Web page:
Up, up and away: Chapman’s tuition increases by 4 percent to fund programs and increase ranking

As the meeting to create Chapman’s five-year plan began in 2013, Harold Hewitt, executive vice president and chief operating officer, considered all the possible outcomes – negative and positive – of raising tuition by 4 percent every year.

Students at Chapman are paying more for tuition every year to pay for new programs focused on pharmacy, film and health sciences, Hewitt said. This was accomplished by raising tuition 13 percent from 2013-2016, according to the Chapman University Institutional Research Center.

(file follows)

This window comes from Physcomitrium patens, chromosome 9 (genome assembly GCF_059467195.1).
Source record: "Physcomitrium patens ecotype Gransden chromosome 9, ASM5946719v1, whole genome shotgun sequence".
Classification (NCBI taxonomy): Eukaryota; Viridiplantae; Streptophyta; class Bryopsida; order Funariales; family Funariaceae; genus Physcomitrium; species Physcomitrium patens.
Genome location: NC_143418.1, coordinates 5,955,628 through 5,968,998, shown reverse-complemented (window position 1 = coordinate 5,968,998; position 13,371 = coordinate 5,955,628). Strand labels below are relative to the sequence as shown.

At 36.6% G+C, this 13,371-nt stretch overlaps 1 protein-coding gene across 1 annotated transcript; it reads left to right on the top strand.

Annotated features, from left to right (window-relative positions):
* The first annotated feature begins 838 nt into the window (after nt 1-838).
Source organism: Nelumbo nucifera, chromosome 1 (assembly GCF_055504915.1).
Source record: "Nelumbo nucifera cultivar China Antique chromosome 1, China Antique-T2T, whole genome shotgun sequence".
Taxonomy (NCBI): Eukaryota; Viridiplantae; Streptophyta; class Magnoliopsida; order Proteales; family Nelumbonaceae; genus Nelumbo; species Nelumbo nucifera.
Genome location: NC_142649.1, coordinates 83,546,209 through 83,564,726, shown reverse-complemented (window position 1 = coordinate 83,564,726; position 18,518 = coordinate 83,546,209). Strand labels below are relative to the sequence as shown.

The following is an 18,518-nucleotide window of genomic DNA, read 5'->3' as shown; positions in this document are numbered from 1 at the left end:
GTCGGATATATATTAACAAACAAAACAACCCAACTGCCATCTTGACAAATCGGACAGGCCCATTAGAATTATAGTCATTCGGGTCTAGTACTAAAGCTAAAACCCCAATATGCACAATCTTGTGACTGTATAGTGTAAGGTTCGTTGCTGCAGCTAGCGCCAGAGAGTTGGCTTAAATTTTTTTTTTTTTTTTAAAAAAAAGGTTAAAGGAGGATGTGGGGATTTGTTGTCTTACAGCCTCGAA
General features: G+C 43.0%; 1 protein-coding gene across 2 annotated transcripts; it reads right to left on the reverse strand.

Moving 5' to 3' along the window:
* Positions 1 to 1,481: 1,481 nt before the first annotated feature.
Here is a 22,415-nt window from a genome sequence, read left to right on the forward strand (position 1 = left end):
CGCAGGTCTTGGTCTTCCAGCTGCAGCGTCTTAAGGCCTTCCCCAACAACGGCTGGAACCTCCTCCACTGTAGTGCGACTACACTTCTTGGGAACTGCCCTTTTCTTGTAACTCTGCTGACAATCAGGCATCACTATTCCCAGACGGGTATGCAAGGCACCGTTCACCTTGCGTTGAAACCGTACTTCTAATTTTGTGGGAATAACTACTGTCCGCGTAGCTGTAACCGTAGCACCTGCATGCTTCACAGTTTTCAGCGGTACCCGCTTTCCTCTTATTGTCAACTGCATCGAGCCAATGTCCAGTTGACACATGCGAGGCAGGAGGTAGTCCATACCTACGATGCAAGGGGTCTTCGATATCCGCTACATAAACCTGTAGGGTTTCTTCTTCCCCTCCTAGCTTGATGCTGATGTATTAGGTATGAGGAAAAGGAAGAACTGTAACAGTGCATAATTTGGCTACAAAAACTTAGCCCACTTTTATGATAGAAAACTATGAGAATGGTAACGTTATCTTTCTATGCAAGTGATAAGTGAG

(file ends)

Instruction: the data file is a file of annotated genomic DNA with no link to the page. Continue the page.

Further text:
“If Chapman wants to grow in specific areas, we must rely on tuition for that growth,” Hewitt said.

The board discusses the budget in terms of a five-year plan. The plan the board is following now was approved in 2013 and is titled “Moving to the Health Sciences.”

Chapman is a tuition-dependent university and more than 80 percent of operating funds come from tuition money, said Michael Price, assistant vice president for finance and budget. Chapman needs to increase tuition in order to sustain its reputation by finding new projects, Price said.

“Chapman is not a static university. It is dynamic and it is changing or planned on being changed every year,” Price said.





Tuition per semester varies between the universities within the Southern California Intercollegiate Athletic Conference, which Chapman is a part of. Graphic by Jackie Cohen

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